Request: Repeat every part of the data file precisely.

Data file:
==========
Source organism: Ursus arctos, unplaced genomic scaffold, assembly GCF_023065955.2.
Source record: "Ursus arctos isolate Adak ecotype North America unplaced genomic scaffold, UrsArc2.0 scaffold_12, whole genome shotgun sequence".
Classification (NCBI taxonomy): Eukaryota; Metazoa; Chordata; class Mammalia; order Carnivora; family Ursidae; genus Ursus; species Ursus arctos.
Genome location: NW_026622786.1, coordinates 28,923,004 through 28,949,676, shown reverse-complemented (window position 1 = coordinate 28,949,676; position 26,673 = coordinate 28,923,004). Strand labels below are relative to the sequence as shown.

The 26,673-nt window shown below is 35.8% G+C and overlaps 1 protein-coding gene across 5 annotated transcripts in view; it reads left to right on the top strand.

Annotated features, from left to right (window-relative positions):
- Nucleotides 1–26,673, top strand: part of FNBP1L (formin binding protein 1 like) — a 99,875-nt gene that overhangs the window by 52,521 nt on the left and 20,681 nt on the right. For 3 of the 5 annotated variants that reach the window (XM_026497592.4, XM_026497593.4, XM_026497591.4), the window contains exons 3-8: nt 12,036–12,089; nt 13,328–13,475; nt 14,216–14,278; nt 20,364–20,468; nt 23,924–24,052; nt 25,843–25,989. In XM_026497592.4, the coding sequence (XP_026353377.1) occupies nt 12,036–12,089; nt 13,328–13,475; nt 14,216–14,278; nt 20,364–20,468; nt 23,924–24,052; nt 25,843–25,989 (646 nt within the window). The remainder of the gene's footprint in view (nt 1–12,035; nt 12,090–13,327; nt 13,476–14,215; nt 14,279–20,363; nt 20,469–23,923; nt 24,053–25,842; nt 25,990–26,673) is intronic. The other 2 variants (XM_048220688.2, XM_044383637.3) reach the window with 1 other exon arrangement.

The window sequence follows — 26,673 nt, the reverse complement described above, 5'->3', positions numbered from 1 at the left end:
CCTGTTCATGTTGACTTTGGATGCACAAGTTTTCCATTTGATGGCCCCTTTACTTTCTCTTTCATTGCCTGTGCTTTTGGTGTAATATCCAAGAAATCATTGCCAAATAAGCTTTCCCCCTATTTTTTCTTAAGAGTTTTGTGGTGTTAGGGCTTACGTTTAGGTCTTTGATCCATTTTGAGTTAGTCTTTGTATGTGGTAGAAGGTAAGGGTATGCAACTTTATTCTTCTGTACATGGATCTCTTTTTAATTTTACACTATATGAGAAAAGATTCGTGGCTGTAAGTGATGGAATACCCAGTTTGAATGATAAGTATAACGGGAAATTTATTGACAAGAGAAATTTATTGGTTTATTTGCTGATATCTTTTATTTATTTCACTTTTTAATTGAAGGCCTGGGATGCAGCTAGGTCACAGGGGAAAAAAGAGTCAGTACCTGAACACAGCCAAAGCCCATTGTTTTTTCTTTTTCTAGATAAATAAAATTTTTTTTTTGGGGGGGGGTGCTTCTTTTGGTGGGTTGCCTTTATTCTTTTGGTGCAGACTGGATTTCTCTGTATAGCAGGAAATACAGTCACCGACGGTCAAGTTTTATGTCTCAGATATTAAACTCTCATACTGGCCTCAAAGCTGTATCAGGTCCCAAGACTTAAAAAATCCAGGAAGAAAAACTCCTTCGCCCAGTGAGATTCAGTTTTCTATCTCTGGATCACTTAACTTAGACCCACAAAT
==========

Source organism: Ursus arctos, unplaced genomic scaffold, assembly GCF_023065955.2.
Source record: "Ursus arctos isolate Adak ecotype North America unplaced genomic scaffold, UrsArc2.0 scaffold_12, whole genome shotgun sequence".
Classification (NCBI taxonomy): Eukaryota; Metazoa; Chordata; class Mammalia; order Carnivora; family Ursidae; genus Ursus; species Ursus arctos.
Genome location: NW_026622786.1, coordinates 28,923,004 through 28,949,676, shown reverse-complemented (window position 1 = coordinate 28,949,676; position 26,673 = coordinate 28,923,004). Strand labels below are relative to the sequence as shown.

The 26,673-nt window shown below is 35.8% G+C and overlaps 1 protein-coding gene across 5 annotated transcripts in view; it reads left to right on the top strand.

Annotated features, from left to right (window-relative positions):
- Nucleotides 1–26,673, top strand: part of FNBP1L (formin binding protein 1 like) — a 99,875-nt gene that overhangs the window by 52,521 nt on the left and 20,681 nt on the right. For 3 of the 5 annotated variants that reach the window (XM_026497592.4, XM_026497593.4, XM_026497591.4), the window contains exons 3-8: nt 12,036–12,089; nt 13,328–13,475; nt 14,216–14,278; nt 20,364–20,468; nt 23,924–24,052; nt 25,843–25,989. In XM_026497592.4, the coding sequence (XP_026353377.1) occupies nt 12,036–12,089; nt 13,328–13,475; nt 14,216–14,278; nt 20,364–20,468; nt 23,924–24,052; nt 25,843–25,989 (646 nt within the window). The remainder of the gene's footprint in view (nt 1–12,035; nt 12,090–13,327; nt 13,476–14,215; nt 14,279–20,363; nt 20,469–23,923; nt 24,053–25,842; nt 25,990–26,673) is intronic. The other 2 variants (XM_048220688.2, XM_044383637.3) reach the window with 1 other exon arrangement.

The window sequence follows — 26,673 nt, the reverse complement described above, 5'->3', positions numbered from 1 at the left end:
CCTGTTCATGTTGACTTTGGATGCACAAGTTTTCCATTTGATGGCCCCTTTACTTTCTCTTTCATTGCCTGTGCTTTTGGTGTAATATCCAAGAAATCATTGCCAAATAAGCTTTCCCCCTATTTTTTCTTAAGAGTTTTGTGGTGTTAGGGCTTACGTTTAGGTCTTTGATCCATTTTGAGTTAGTCTTTGTATGTGGTAGAAGGTAAGGGTATGCAACTTTATTCTTCTGTACATGGATCTCTTTTTAATTTTACACTATATGAGAAAAGATTCGTGGCTGTAAGTGATGGAATACCCAGTTTGAATGATAAGTATAACGGGAAATTTATTGACAAGAGAAATTTATTGGTTTATTTGCTGATATCTTTTATTTATTTCACTTTTTAATTGAAGGCCTGGGATGCAGCTAGGTCACAGGGGAAAAAAGAGTCAGTACCTGAACACAGCCAAAGCCCATTGTTTTTTCTTTTTCTAGATAAATAAAATTTTTTTTTTGGGGGGGGGTGCTTCTTTTGGTGGGTTGCCTTTATTCTTTTGGTGCAGACTGGATTTCTCTGTATAGCAGGAAATACAGTCACCGACGGTCAAGTTTTATGTCTCAGATATTAAACTCTCATACTGGCCTCAAAGCTGTATCAGGTCCCAAGACTTAAAAAATCCAGGAAGAAAAACTCCTTCGCCCAGTGAGATTCAGTTTTCTATCTCTGGATCACTTAACTTAGACCCACAAAT